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How often should/can you bring up mental health issues in a relationship?

Former MemberFormer Member Posts: 1,876,324 The Mix Honorary Guru
I'm sure most of us would agree that it is beneficial to be open and honest about any mental health struggles you have with a partner; when everyone is on the same page it can really make life easier and the load becomes more manageable when you can share it.

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However, is there a point where you can talk about it too much? Has it ever felt like your partner is just constantly checking up on you rather than looking out for you in a healthy way? Feel free to share ideas about how you can manage this dynamic, how you've handled any problems related to it, and any other experiences you want to come forward with. :)

Comments

  • Former MemberFormer Member Posts: 1,876,324 The Mix Honorary Guru
    Personally, I think I became too overbearing in my last relationship. Partly guilt driven and partly because I cared so much, making sure my other half was okay and checking in became a bit too frequent. In hindsight, I should have left it more up to her whether or not she wanted to talk about anything or to tell me when she was struggling more than usual. Though, knowing she felt so much comfort and reassurance having someone there who did ask (as far as I could tell, almost no one else did and even the occasions where someone did, they didn't understand or know how to be tactful), it just felt like the right approach to take most of the time. I guess my biggest regret is that I didn't give her more credit for being able to look after herself and actually not needing me around as much as it felt like she did. Towards the end of our relationship, I actually remember her saying she wished I didn't treat her like her illness (something I didn't even realise I was doing at the time). In that respect, I sort of wish she had come forward earlier and put me in my place about the way I had started acting. Though, maybe she didn't realise until that point, either. Loads of potential rabbit holes to go down here, but I'll leave it at that!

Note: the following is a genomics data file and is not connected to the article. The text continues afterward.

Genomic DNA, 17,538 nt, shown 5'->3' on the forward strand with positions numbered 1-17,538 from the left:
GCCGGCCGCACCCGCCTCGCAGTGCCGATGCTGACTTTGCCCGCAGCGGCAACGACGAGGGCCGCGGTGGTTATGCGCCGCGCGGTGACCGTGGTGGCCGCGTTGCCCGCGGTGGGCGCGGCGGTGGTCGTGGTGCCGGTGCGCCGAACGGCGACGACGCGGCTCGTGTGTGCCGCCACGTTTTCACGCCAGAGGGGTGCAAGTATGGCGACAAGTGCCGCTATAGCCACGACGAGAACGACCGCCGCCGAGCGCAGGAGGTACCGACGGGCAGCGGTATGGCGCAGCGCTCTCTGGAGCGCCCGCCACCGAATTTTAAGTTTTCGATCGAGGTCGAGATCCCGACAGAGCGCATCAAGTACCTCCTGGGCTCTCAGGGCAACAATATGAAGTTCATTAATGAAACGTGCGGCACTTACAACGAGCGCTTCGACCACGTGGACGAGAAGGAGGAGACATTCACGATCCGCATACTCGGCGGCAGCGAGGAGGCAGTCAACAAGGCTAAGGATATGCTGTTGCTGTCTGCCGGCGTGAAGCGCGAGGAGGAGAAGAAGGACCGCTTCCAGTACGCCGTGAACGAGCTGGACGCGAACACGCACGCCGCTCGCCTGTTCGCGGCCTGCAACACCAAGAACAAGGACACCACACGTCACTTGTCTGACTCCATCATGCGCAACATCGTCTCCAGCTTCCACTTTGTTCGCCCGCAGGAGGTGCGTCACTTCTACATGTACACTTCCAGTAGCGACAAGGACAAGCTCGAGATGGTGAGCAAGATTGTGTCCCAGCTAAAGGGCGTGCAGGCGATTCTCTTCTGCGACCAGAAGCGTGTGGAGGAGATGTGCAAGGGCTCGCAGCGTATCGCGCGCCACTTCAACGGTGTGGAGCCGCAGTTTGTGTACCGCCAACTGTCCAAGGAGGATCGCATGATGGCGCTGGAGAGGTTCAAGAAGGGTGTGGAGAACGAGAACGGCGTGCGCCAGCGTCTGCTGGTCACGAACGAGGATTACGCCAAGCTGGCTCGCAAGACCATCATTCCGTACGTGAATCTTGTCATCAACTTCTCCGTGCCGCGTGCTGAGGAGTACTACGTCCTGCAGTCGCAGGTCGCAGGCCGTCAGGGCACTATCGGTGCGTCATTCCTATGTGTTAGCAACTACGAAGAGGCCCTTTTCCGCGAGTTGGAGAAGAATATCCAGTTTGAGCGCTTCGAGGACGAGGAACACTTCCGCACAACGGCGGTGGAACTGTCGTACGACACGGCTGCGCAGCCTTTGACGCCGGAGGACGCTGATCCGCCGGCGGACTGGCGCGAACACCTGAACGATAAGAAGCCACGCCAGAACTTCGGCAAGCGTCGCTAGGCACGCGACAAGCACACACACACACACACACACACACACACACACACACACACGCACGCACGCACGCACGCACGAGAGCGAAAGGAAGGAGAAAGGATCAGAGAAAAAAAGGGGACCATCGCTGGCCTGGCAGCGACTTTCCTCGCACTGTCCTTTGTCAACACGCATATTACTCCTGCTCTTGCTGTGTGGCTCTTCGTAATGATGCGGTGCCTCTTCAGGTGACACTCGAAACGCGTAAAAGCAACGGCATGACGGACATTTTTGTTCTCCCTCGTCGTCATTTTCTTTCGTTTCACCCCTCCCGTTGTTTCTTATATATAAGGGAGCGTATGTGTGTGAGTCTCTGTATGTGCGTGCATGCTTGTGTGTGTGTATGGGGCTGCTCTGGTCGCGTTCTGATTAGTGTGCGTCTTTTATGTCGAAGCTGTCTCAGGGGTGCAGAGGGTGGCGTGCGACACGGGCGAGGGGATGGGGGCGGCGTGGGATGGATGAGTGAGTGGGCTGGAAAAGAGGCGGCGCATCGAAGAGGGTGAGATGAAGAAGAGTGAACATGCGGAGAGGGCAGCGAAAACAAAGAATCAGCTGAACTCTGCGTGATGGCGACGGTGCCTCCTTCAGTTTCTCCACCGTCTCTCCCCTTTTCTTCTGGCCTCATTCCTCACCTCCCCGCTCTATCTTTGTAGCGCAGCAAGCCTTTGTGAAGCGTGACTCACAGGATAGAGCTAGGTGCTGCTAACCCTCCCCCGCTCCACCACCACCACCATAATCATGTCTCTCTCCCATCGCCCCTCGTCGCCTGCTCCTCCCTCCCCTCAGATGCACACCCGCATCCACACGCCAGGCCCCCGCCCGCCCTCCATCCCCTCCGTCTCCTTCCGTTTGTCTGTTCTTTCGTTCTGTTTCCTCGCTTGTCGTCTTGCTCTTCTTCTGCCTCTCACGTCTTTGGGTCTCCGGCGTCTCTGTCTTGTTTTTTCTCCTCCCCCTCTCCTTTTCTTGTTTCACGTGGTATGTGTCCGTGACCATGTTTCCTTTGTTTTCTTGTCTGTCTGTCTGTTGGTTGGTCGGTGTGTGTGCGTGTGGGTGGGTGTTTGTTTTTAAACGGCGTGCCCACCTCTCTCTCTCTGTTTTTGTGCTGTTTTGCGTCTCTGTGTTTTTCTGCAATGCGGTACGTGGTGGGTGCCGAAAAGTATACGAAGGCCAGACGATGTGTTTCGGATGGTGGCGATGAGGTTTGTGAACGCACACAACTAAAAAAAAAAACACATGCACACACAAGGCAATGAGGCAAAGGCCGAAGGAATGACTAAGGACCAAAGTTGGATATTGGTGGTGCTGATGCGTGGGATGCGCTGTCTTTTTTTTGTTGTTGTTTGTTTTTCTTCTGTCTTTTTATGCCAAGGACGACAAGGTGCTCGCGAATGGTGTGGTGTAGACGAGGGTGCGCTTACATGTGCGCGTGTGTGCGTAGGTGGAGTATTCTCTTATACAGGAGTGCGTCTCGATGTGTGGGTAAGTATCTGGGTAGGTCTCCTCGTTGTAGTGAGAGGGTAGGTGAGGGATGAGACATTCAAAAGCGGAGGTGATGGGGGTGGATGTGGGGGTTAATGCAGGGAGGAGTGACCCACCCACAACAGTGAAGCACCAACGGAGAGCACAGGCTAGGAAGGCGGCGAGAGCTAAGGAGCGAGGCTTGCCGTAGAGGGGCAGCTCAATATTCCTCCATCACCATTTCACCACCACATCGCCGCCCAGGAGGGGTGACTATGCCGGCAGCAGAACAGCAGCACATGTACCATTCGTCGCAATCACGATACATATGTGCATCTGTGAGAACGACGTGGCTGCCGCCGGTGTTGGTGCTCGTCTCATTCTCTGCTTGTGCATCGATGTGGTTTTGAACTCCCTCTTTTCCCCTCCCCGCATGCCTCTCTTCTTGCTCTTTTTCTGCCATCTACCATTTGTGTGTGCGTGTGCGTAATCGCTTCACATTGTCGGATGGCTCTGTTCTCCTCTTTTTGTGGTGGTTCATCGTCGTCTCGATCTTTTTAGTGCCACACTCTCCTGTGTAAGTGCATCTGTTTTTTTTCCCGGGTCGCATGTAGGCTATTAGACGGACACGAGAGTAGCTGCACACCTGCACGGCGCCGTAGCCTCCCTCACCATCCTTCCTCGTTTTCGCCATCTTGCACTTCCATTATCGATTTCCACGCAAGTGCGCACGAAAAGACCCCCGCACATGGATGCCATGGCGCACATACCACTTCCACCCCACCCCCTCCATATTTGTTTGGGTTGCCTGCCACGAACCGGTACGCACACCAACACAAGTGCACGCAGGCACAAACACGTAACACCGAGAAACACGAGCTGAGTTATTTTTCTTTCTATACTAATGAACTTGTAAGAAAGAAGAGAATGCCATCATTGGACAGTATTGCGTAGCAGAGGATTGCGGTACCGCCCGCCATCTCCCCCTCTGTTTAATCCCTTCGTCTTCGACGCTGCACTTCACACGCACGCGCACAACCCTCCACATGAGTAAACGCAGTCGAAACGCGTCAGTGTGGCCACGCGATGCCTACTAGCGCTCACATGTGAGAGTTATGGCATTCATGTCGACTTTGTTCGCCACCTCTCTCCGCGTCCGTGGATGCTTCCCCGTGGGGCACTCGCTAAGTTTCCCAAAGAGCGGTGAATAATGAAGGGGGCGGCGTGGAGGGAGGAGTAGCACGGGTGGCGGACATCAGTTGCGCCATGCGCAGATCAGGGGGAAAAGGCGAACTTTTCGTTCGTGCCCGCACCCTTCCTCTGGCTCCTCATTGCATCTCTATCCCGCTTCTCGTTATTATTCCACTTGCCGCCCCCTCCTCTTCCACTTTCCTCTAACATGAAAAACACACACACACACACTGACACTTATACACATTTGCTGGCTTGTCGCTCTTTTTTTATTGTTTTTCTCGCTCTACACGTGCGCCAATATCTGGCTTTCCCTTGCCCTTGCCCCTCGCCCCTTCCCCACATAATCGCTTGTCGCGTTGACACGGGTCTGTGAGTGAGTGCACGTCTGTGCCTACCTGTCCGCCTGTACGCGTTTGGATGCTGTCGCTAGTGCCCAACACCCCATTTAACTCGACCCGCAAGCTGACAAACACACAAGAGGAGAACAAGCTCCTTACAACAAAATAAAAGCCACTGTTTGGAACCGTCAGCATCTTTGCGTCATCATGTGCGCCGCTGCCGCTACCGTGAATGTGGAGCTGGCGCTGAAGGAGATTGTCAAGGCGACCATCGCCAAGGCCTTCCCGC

The one good thing that came of it is that I'm much more aware of how to go about it now, I think. :) It was certainly a learning curve for me in a lot of respects, as will most things in life!
  • plugitinplugitin Noob Posts: 2,197 The Mix Regular
    I don't think the relationship should be completely about the mental health issues and it shouldn't be used as an excuse for not doing something on the part of one person. I agree there should be space to talk about how the person is feeling and for them to get comfort, help or whatever from their partner but I've also seen relationships where the other person has become a quasi-carer and that has come to dominate the relationship. That to me feels awkward and slightly weird in terms of a carer vs sexual role.

    I think it should be the one who is suffering should be the one to bring up in conversation how things are and if they want to talk about it; neither you nor your relationship is the sum of the illness but instead should be a safe space if required.
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